EV revolution is not as green as we think it is
The Dirt on Clean Electric Cars
I dream of a world, where words such as Super-rich is used primarily in romantic novels, where the four horsemen of the apocalypse have been thrown out, and are only mentioned in dusty pages of history books. It is a good dream, but the reality is far from this and the four horsemen still have a firm grip on our blue/green globe suspended majestically in space.
We live in a world, where the industrialisation boom has a firm grip and the supply/demand chain dictates our daily lives. So, It is also fair to say that our little planet is losing its shine and the brown stains underneath are starting to show.
The EV revolution was a dream, that took hold quite quickly, it gave us an excuse to do what little we could, to save our planet and preserve as much of it for the future generations.
Nowadays, every major carmaker has plans to produce a range of electric vehicles, designed to cut greenhouse gas emissions, yet their manufacturers in the majority of cases are making lithium-ion batteries in places with some of the most polluting grids in the world.
By 2021, capacity will exist to build batteries for more than 10 million cars running on 60-kilowatt-hour packs. Most of these supplies will come from places like China, Thailand, Germany and Poland that rely on non-renewable sources like coal for electricity.
Not So Green?
A recent study shows that while electric cars are emission-free on the road, they still discharge a lot of the carbon-dioxide that conventional cars do. How?
An electric Sports car, can house enough batteries weighing close to 500 kilograms (1,100 pounds). A battery of this size would emit up to 74 per cent more C02 than producing a conventional car if it’s made in a factory which is powered by fossil fuels.
In a recent interview, Henrik Fisker, chief executive officer and chairman of Fisker Inc., a California-based developer of electric vehicles said, “It will come down to where is the battery made, how is it made, and even where do we get our electric power from.”
With such heavy batteries, an electric car’s carbon footprint can grow quite large even beyond the showroom, depending on how it’s charged. “It’s not a great change to move from diesel to German coal power,” said NorthVolt AB CEO Peter Carlsson, a former Tesla manager who is trying to build a 4-billion-euro ($4.6 billion) battery plant in Sweden that would run on hydropower. “Electric cars will be better in every way, but of course, when batteries are made in a coal-based electricity system it will take longer to surpass diesel engines."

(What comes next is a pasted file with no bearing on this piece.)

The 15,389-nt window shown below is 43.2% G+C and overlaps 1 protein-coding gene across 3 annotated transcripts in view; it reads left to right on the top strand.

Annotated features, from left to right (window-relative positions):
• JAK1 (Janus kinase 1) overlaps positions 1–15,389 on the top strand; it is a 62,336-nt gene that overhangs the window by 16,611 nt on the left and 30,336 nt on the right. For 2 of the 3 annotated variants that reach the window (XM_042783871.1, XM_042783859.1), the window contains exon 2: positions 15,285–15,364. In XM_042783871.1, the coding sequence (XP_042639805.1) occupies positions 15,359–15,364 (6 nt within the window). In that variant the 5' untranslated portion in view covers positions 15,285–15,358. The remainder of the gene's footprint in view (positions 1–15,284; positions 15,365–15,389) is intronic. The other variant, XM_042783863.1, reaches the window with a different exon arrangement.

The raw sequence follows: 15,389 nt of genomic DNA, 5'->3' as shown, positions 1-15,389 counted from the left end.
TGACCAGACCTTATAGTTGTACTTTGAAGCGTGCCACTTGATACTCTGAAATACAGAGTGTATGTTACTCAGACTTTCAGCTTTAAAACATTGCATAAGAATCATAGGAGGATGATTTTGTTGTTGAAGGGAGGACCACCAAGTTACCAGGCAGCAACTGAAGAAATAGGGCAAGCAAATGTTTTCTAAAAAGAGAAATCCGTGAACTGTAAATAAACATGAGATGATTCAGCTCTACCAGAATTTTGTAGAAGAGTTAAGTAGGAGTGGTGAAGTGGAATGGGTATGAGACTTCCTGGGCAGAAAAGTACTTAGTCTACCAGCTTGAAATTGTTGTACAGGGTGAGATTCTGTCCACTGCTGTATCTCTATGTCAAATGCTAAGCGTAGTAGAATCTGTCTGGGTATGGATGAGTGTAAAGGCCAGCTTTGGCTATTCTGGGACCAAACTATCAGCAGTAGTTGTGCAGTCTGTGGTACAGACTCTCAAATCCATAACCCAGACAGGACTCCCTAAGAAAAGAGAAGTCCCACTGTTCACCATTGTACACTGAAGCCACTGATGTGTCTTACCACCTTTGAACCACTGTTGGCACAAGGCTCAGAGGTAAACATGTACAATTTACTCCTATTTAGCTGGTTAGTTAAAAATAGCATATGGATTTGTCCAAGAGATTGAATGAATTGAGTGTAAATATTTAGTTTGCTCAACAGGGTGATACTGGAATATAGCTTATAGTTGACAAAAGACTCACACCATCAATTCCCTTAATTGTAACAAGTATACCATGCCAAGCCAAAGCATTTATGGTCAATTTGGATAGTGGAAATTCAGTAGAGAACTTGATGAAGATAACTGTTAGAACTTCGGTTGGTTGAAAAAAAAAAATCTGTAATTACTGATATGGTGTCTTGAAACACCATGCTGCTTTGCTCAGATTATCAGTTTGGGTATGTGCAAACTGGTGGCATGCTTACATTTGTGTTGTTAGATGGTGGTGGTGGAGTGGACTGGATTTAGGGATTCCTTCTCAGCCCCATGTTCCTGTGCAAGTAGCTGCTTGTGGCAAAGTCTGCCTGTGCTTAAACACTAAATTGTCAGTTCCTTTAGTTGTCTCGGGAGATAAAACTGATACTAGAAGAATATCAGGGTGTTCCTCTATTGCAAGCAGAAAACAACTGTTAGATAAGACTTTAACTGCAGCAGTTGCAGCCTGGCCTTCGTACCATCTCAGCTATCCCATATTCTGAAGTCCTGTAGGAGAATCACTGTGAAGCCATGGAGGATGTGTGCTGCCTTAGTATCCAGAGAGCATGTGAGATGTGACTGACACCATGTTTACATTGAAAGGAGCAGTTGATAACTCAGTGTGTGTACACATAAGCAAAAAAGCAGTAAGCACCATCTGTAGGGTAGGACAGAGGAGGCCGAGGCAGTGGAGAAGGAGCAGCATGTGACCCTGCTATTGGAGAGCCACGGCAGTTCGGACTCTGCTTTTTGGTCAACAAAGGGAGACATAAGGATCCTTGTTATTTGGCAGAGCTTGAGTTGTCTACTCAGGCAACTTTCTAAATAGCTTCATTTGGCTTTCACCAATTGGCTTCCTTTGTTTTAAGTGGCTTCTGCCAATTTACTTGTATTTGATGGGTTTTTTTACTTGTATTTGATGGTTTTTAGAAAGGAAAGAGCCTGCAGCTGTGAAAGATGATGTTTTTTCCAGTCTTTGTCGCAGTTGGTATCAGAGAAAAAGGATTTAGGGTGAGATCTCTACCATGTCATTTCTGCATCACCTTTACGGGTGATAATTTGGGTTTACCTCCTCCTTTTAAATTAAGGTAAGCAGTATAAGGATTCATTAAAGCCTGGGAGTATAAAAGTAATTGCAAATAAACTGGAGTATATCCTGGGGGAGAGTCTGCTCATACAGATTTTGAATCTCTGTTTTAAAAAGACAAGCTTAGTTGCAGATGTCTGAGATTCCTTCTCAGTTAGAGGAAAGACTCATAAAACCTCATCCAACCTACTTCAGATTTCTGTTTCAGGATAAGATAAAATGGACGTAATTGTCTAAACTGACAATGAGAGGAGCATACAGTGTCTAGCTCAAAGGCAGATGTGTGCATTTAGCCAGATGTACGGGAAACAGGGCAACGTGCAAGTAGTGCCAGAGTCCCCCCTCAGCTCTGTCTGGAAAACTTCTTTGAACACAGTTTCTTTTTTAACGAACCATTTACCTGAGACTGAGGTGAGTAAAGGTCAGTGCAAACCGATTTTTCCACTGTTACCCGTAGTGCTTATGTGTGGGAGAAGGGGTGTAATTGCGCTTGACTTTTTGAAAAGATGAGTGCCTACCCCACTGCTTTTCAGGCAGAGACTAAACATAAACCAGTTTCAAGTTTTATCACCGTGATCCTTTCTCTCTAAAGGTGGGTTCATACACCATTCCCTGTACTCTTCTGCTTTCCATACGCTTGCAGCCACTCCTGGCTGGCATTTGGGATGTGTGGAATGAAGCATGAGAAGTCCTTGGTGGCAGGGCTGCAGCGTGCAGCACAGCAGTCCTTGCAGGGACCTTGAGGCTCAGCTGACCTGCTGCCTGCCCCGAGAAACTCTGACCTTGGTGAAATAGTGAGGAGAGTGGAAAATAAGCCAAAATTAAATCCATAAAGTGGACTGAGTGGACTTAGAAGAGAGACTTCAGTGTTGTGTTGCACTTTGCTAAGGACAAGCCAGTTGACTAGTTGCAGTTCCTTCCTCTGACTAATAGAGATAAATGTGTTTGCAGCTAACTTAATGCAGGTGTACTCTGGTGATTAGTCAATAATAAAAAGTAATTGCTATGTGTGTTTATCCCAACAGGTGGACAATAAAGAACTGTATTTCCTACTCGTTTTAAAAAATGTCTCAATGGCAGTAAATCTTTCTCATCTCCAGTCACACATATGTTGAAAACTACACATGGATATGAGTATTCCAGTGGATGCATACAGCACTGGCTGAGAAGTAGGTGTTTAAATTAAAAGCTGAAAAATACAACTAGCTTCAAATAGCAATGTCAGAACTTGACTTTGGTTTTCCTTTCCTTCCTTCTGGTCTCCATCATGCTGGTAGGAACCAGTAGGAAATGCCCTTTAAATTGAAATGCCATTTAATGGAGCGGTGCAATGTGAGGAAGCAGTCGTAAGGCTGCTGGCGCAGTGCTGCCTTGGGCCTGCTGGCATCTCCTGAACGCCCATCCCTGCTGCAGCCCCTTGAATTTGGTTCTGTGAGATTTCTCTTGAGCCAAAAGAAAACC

There is a clear benefit driving cars powered by batteries, their quiet motors will reduce noise pollution and curb toxins like nitrogen oxide, NOX, hazardous to air quality and human health. “In downtown Oslo, Stockholm, Beijing or Paris, the most immediate consideration is to improve air quality and the quality of life for the people who live there,” said Christoph Stuermer, the global lead analyst for PricewaterhouseCoopers Autofacts.
So electric cars aren’t as clean as they could be, however they could be. Studies have shown, Just switching to renewable energy for manufacturing could decrease emissions by up to 65 per cent.
As it is now, manufacturing an electric car pumps out “significantly” more climate-warming gases than a conventional car, which releases only 20 per cent of its lifetime C02 at this stage, according to estimates of Mercedes-Benz’s electric-drive system integration department.
“Life-cycle emissions in electric vehicles depend on how much the car is driven in order to get to a point of crossover on diesel,” Ola Kallenius, the Daimler AG board member who will take over as CEO next year, said at the Paris Motor Show this month. “By 2030, the life cycle issue will improve.”
We still lack, a clear guideline from regulatory bodies around acceptable carbon emission levels over the life cycle of electric cars, even though countries such as the China, France and even the U.K. are moving toward outright bans of combustion engines.
So next time you start taking the moral high ground and looking down your nose to those of us still driving petrol or diesel cars, you might want to look at your car and find out where it was built. It might just might, not be as green as you think.